Results

There was a significant discrepancy between measured Cin and eGFR by the 1.0 × MDRD or CG equations. The MDRD study equation modified with the Japanese coefficient (0.881 × MDRD) determined for Japanese CKD patients yielded lower mean difference and higher accuracy for GFR estimation. In particular, in Cin 30–59 ml/min per 1.73 m2, the mean difference was significantly smaller with the 0.881 × MDRD equation than that with the 1.0 × MDRD study equation (1.9 vs 7.9 ml/min per 1.73 m2; P <?0.01), and the accuracy was significantly higher, with 60% vs 39% of the points deviating within 15%, and 97% vs 87% of points within 50%, respectively (both P <?0.01). Validation with the different data set showed the correlation between eGFR and Cin was better with the 0.881 × MDRD equation than with the 1.0 × MDRD study equation. In Cin less than 60 ml/min per 1.73 m2, the accuracy was significantly higher, with 85% vs 69% of the points deviating within 50% (P <?0.01), respectively. The mean difference was also significantly smaller (P <?0.01). However, GFR values calculated by the 0.881 × MDRD equation were still underestimated in the range of Cin over 60 ml/min per 1.73 m2.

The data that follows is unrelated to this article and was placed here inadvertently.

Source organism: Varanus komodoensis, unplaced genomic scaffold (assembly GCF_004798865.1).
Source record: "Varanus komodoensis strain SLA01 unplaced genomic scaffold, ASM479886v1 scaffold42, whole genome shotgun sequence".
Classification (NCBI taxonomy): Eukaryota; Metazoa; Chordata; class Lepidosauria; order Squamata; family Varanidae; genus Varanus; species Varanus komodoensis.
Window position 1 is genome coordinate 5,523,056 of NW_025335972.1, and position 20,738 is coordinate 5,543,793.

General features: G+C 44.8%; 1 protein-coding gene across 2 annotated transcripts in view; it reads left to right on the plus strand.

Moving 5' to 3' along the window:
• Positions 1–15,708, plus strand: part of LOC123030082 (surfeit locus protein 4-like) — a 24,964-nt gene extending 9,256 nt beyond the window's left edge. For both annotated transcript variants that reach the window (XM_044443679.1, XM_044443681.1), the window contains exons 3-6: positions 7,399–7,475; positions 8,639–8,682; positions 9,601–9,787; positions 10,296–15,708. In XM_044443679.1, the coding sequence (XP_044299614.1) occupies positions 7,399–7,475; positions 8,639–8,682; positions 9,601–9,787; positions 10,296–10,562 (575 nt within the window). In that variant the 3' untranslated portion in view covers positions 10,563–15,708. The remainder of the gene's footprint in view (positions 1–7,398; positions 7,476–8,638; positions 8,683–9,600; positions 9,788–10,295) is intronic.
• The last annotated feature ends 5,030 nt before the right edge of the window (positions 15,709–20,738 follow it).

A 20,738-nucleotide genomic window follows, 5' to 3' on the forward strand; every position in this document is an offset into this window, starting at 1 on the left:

Conclusions

Although the Japanese coefficient improves the accuracy of GFR estimation of the original MDRD study equation, a new equation is needed for more accurate estimation of GFR in Japanese patients with CKD stages 3 and 4.

Key words

Serum creatinineInulin clearanceGlomerular filtration rateChronic kidney disease

Copyright information

© Japanese Society of Nephrology 2007

Authors and Affiliations

  • Enyu Imai
    • 1
  • Masaru Horio
    • 2
  • Kosaku Nitta
    • 3
  • Kunihiro Yamagata
    • 4
  • Kunitoshi Iseki
    • 5
  • Shigeko Hara
    • 6
  • Nobuyuki Ura
    • 7
  • Yutaka Kiyohara
    • 8
  • Hideki Hirakata
    • 9
  • Tsuyoshi Watanabe
    • 10
  • Toshiki Moriyama
    • 11
  • Yasuhiro Ando
    • 12
  • Daiki Inaguma
    • 13
  • Ichiei Narita
    • 14
  • Hiroyasu Iso
    • 15
  • Kenji Wakai
    • 16